Toxic Asset Transfer to Taxpayer version 10.4
Every plan totted out thus far to take the "bad assets" off the books of the banks has crashed and burned because there was no way to protect taxpayers form massive losses. Not content to let sleeping dogs lie, Treasury has an "all new" three pronged attack to....transfer massive losses to the taxpayer.
Yves Smith over at Naked Capitalism has her usual top notch analysis, and I would point you over there for the full write up.
The NY Times has all the details:
The three-pronged approach is perhaps the most central component of President Obama’s plan to rescue the nation’s banking system from the money-losing assets weighing down bank balance sheets, crippling their ability to make new loans and deepening the recession....
The plan to be announced next week involves three separate approaches. In one, the Federal Deposit Insurance Corporation will set up special-purpose investment partnerships and lend about 85 percent of the money that those partnerships will need to buy up troubled assets that banks want to sell.
RED FLAG ALERT: I am not sure I understand why the FDIC is going to be so involved in all this. The FDIC is in the business of making sure our money is available if a bank goes bust. I am not aware that they have a charter to become a management firm that specializes in brokering deals. This is a serious red flag. The FDIC just made news last week with the fact that they need more cash just to do their job of deposit insurance, and now they are going to be involved in this? Strange indeed and warrants more reporting. Hello mainstream media!
In the second, the Treasury will hire four or five investment management firms, matching the private money that each of the firms puts up on a dollar-for-dollar basis with government money.
In the third piece, the Treasury plans to expand lending through the Term Asset-Backed Secure Lending Facility, a joint venture with the Federal Reserve.
I thought the FDIC was going to be the management firm?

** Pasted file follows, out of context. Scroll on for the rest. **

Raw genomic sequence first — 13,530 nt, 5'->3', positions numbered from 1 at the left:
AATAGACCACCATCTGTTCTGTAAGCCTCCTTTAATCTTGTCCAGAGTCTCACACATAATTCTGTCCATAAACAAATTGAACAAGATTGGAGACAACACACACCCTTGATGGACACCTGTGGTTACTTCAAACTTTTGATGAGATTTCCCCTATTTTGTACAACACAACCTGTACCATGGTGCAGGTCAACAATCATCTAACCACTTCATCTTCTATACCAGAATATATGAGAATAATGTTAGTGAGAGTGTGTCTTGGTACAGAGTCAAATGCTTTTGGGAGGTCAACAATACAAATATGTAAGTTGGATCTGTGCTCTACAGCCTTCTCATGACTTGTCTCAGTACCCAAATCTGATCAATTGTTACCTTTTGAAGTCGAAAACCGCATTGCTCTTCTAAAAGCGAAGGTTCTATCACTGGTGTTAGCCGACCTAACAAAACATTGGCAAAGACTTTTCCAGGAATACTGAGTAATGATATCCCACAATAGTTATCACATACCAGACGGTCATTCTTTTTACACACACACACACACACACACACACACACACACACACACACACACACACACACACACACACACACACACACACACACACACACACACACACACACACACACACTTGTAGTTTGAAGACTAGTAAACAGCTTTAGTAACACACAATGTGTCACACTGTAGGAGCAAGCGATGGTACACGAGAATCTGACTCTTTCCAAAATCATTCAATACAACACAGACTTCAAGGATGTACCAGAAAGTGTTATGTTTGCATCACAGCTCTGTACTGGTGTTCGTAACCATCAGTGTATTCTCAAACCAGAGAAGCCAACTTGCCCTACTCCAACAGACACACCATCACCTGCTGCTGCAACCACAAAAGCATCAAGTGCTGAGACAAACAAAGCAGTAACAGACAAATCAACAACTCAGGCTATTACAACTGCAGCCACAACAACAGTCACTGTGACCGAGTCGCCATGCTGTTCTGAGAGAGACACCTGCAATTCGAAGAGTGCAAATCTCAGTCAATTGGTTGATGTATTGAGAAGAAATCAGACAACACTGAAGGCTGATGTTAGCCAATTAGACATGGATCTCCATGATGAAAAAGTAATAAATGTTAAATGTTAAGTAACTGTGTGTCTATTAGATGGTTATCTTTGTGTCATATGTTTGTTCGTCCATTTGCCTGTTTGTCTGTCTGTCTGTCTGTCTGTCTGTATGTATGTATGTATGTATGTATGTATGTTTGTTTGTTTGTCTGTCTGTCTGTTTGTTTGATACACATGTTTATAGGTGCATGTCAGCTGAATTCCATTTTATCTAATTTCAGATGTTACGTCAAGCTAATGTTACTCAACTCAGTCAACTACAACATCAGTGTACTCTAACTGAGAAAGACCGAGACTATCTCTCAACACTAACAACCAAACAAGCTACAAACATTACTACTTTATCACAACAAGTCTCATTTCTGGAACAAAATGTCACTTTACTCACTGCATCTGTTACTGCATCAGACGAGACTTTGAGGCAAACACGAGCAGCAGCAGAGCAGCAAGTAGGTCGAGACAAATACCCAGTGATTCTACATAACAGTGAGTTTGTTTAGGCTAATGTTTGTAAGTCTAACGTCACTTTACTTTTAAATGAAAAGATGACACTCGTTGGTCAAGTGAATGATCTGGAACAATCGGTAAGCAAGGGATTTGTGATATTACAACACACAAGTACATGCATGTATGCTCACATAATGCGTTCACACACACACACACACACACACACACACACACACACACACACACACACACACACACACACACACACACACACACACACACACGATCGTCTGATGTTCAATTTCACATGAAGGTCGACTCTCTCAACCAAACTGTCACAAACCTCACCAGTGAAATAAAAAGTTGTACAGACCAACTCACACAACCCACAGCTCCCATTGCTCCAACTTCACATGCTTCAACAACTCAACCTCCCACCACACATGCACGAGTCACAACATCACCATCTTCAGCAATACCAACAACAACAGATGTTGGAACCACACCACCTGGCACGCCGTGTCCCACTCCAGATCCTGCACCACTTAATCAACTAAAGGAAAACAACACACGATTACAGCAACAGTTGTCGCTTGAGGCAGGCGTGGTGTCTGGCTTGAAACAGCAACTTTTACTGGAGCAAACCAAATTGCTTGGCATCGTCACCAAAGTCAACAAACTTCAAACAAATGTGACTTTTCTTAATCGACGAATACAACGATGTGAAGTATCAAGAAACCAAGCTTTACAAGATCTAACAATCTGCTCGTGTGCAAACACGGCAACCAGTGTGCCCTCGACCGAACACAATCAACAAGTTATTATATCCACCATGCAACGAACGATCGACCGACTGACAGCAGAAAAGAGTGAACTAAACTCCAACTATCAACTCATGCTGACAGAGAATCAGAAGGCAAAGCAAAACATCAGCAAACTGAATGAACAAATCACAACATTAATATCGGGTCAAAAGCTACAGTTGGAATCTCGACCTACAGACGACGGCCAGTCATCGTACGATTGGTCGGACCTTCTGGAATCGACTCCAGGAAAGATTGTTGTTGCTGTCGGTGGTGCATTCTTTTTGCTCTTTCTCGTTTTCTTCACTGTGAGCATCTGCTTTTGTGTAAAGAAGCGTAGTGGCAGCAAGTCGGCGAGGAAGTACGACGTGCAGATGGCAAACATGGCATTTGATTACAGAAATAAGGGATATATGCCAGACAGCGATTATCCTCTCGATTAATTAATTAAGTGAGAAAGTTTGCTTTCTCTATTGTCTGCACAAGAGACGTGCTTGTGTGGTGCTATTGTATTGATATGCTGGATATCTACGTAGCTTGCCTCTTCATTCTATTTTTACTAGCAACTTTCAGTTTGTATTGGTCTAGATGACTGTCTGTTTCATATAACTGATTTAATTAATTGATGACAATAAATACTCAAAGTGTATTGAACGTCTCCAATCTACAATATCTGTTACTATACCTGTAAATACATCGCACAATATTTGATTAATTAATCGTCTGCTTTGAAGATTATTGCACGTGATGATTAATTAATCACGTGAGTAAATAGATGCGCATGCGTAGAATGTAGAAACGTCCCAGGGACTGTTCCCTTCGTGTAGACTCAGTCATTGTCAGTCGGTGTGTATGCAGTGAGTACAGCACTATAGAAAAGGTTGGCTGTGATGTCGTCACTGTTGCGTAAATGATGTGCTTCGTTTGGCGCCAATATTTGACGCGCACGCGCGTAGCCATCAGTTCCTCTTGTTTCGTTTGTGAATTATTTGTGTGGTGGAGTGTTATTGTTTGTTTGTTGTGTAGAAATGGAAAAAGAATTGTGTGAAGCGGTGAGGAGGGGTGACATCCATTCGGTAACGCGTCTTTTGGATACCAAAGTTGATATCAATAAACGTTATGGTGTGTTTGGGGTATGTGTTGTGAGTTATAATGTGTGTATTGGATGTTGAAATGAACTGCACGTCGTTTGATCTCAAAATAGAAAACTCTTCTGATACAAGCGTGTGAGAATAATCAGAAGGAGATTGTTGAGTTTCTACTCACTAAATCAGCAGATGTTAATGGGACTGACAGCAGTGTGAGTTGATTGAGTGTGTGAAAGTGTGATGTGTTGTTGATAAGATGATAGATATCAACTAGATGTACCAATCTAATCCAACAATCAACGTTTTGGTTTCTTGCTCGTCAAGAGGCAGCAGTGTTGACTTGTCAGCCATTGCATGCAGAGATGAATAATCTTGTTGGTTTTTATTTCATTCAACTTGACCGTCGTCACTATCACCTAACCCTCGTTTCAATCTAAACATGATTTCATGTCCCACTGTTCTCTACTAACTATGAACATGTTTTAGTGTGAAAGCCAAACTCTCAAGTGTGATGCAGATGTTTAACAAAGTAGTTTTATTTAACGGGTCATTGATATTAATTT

Although the details of the F.D.I.C. part were still being completed on Friday, it is expected that the government will provide the overwhelming bulk of the money — possibly more than 95 percent — through loans or direct investments of taxpayer money.
The hope is that such a generous taxpayer subsidy will attract private investors into the market and accelerate the recovery of the country’s banks.
The key protection for taxpayers, according to people briefed on the plan, is that the private investors will bid in auctions against each other for the assets. As a result, administration officials contend, the government will be buying the troubled loans of the banks at a deep discount to their original face value.
Because the government can hold those mortgages as long as it wants, officials are betting the government will be repaid and that taxpayers may even earn a profit if the market value of the loans climbs in the years to come.
To entice private investors like hedge funds and private equity firms to take part, the F.D.I.C. will provide nonrecourse loans — that is, loans that are secured only by the value of the mortgage assets being bought — worth up to 85 percent of the value of a portfolio of troubled assets.
The remaining 15 percent will come from the government and the private investors. The Treasury would put up as much as 80 percent of that, while private investors would put up as little as 20 percent of the money, according to industry officials. Private investors, then, would be contributing as little as 3 percent of the equity, and the government as much as 97 percent.
Hold on. The entire last section makes no sense. Yves says it best: "Yves here, If this isn't Newspeak, I don't know what is. Since when is someone who puts 3% of total funds and gets 20% of the equity a "partner"?"
Again, the Naked Capitalism piece has an in depth take on the whole thing. This plan is so bad even my good pal Paul Krugman hates it!
My overall take: Frustrated by a lack of ability to remove toxic assets at every turn, Treasury has finally concocted a plan complicated enough and with enough numbers, percentages, and moving parts to make everyone confused. The net effect is still the same, transfer massive losses for years to come to the taxpayer. This plan has so many aspects that pure fatigue will allow it to go forward.
So if you count the great assets transferred to the taxpayer by this plan and couple it with the Quantitative Easing policy now declared a go, you get a big time one-two punch to the dollar. How much damage can be done over the course of two weeks? I think we are going to find out.
Have a good night.